Ankle sprain – causes, symptoms, diagnosis and treatment

Ankle sprain – causes, symptoms, diagnosis and treatment

An ankle sprain, commonly referred to as an ankle sprain, is the most common lower limb injury. It includes, among others: if you do not exercise due caution, e.g. when going down stairs or walking on uneven terrain. What are the symptoms of an ankle sprain? How is it treated and is rehabilitation necessary? We explain.

  • What is worth knowing about the ankle joint?
  • Degrees of ankle sprain
  • Symptoms of an ankle sprain
  • Ankle sprain – how long does treatment take?
  • Sprained ankle – first aid

An ankle sprain occurs when the ankle joint’s range of motion is significantly exceeded. The risk of injury is increased by professional and amateur sports that require twisting movements. Most often, ankle dislocation is diagnosed with, among others: in people playing tennis and team games, e.g. basketball and volleyball. However, you should know that an ankle sprain may be a consequence of, for example, careless walking on uneven terrain, slipping on a wet floor or careless walking up the stairs.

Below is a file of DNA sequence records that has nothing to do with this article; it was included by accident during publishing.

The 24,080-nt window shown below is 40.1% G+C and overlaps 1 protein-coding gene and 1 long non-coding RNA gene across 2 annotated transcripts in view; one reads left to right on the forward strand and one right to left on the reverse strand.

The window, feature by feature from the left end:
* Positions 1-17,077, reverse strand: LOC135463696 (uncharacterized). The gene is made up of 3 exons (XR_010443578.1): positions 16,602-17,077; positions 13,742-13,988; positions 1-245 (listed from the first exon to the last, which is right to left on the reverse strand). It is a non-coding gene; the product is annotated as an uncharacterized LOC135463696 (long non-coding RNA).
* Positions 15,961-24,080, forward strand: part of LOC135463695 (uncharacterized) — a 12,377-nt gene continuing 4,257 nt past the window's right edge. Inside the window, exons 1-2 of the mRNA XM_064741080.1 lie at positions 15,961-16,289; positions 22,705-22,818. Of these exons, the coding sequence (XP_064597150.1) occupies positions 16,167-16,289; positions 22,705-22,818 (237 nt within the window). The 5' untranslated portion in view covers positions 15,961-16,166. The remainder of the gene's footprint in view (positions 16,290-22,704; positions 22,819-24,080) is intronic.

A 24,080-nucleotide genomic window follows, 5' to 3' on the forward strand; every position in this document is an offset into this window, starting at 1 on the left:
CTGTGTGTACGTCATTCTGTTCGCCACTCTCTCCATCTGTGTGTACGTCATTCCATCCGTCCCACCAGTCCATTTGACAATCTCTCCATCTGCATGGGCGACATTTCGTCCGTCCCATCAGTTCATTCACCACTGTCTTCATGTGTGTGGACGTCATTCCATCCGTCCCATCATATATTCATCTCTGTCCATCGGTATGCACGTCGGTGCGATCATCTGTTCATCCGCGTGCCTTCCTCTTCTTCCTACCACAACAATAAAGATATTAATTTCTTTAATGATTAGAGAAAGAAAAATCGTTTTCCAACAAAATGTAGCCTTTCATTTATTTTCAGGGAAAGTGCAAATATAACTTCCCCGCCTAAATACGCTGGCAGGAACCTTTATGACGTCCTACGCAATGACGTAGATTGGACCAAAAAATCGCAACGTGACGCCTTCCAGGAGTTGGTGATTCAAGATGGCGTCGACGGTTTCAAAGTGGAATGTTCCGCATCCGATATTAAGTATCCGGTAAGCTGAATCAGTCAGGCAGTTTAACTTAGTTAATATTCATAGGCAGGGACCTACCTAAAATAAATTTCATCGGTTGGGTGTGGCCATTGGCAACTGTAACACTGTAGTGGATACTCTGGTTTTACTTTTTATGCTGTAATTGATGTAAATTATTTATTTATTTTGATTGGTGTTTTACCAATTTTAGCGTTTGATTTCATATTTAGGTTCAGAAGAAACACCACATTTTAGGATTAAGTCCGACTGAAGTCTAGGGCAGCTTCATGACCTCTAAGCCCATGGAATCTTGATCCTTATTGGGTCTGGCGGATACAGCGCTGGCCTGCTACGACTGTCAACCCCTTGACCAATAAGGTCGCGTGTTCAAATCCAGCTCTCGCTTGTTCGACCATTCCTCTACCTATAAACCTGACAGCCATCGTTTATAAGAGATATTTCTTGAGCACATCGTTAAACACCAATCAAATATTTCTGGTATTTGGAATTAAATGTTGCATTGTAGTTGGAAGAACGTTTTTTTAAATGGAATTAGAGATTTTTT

As a result of an injury in the ankle joint, ligaments are stretched or torn and the joint capsule is damaged. An ankle sprain requires treatment to restore the proper functions of the ankle joint. Treatment for a sprained ankle depends on the type of injury and the degree of damage to the ankle joint. It is worth knowing what symptoms indicate an ankle sprain and how to provide first aid to the injured person so as not to worsen the injury.

What is worth knowing about the ankle joint?

The ankle joint is exposed to very heavy loads. It connects the bones of the lower leg and the bones of the foot. There are two parts to the ankle joint: the upper ankle joint and the lower ankle joint. Ligaments are responsible for stabilizing the ankle joint. There are four ligaments within the upper ankle joint: the triquetral ligament, the anterior talofibular ligament, the posterior talofibular ligament and the calcaneofibular ligament. Three ligaments are responsible for stabilizing the lower ankle joint: the plantar calcaneo-navicular ligament, the calcaneo-navicular ligament and the talo-navicular ligament.